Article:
gadget, a word

While the etymology of gadget is a bit murky, it's my unschooled opinion that its nautical origin feels the most correct: sailors' slang word for any small mechanical thing or part of a ship for which they lacked, or forgot, a name. [Etymology Online] Michael Quinion points out that Kipling popularized its use eventually, having probably picked up the term on a few steamer trips to India from attendant sailors. There's a semantic implication to the original nautical use that I find especially compelling, even if I'm reading too much into it: a "gadget" was something consequential enough to ship function to be desired by a sailor, but not so essential or common that it had a memorable name. It was the sort of thing you were certain would make your life easier, but by its very nature wasn't useful enough for most of its users to remember. To quote another popular sailing adage from the 1850s: "That's fuckin' deep."
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4 Responses to gadget, a word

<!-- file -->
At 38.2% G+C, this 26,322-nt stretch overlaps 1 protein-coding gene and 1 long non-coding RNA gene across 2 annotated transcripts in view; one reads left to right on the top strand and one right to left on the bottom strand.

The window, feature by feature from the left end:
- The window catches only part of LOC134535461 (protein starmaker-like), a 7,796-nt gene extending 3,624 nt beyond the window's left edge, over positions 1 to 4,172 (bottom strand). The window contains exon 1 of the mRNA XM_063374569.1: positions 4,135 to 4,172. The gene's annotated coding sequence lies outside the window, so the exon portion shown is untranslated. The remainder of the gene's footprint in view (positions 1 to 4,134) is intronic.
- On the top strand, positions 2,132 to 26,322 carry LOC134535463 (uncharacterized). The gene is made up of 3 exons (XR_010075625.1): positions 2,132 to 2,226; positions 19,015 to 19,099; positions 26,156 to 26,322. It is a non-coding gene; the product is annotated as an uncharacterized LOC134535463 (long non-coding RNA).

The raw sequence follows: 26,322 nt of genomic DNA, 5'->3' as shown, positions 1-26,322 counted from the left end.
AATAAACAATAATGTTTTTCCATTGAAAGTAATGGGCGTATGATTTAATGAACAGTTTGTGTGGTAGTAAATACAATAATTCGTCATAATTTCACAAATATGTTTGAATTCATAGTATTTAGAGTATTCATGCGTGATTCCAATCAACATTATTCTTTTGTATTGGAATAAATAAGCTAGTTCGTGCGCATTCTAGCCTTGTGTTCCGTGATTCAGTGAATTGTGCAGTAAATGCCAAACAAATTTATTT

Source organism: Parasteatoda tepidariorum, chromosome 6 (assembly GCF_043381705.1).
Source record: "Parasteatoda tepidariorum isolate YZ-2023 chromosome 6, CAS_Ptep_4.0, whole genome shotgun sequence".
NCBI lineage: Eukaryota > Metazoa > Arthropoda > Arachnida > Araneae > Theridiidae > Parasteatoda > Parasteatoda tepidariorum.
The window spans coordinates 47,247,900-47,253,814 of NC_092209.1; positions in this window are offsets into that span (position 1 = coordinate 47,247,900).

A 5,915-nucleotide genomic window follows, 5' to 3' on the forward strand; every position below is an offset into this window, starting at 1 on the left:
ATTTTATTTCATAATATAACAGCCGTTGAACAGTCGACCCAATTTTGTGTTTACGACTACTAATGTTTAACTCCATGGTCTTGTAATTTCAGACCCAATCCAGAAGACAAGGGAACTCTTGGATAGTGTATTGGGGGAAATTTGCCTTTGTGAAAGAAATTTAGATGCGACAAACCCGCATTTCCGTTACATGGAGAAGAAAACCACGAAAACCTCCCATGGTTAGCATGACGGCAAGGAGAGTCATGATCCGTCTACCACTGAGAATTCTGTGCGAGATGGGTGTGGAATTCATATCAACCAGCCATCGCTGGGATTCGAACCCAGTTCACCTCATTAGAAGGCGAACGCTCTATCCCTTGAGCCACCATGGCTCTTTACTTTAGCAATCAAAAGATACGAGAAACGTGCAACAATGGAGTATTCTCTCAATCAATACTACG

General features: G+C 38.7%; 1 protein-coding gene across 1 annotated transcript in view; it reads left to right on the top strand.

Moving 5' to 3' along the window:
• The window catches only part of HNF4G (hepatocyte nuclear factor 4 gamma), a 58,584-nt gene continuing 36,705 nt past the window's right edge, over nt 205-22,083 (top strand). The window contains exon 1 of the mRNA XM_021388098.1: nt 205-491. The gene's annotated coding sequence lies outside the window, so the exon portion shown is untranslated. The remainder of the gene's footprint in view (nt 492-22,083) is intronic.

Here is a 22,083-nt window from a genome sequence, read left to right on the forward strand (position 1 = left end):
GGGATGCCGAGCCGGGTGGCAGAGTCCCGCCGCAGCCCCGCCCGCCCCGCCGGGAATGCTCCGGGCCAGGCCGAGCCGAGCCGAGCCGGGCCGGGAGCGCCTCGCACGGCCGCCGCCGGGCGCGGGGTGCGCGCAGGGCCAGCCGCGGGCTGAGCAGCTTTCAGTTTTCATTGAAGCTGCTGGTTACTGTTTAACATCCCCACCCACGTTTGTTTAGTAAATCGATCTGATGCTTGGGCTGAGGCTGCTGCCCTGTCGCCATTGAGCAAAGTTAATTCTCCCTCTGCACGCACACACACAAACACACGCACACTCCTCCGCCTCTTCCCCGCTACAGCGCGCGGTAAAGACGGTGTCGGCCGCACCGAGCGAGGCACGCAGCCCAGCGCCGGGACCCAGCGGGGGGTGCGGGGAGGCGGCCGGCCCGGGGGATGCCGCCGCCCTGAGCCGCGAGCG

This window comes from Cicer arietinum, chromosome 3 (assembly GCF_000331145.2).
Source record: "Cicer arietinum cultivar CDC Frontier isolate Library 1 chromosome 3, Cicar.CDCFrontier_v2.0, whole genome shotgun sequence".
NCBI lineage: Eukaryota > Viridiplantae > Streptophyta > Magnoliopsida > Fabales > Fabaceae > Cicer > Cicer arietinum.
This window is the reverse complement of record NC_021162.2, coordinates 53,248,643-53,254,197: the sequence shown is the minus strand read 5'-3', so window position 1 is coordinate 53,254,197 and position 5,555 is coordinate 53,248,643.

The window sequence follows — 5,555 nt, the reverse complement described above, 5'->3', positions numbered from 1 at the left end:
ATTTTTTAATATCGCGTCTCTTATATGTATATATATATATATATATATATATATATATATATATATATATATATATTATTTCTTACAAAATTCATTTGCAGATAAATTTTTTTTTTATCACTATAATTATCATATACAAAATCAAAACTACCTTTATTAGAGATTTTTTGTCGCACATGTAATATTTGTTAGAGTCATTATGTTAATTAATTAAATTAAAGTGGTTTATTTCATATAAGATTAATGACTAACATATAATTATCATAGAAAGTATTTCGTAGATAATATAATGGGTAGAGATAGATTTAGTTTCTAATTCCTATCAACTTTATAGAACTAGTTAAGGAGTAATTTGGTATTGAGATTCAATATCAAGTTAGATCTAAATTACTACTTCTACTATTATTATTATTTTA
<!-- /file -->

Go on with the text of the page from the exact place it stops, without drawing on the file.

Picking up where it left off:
1. geekpdx says:

    “Twenty thousand fucking leagues?”

  2. Joel Johnson says:


  3. Anonymous says:

    I had always heard that the word origin is from the iron works / metal works / foundry that produced the Statue of Liberty. It was a french company called “Gadgette” or some spelling with a french pronunciation. When the statue was first introduced a small replica made of metal was also produced and sold in the thousands. Stamped on the replica was the name of the foundry, Gadgette, which people would pronounce in a similar way to the current pronunciation of the word we use today?


  4. LogicalDash says:

    One time I won a game of 20 Questions by choosing a funnel as my object.

    I guess that makes the funnel a gadget. A really old one.

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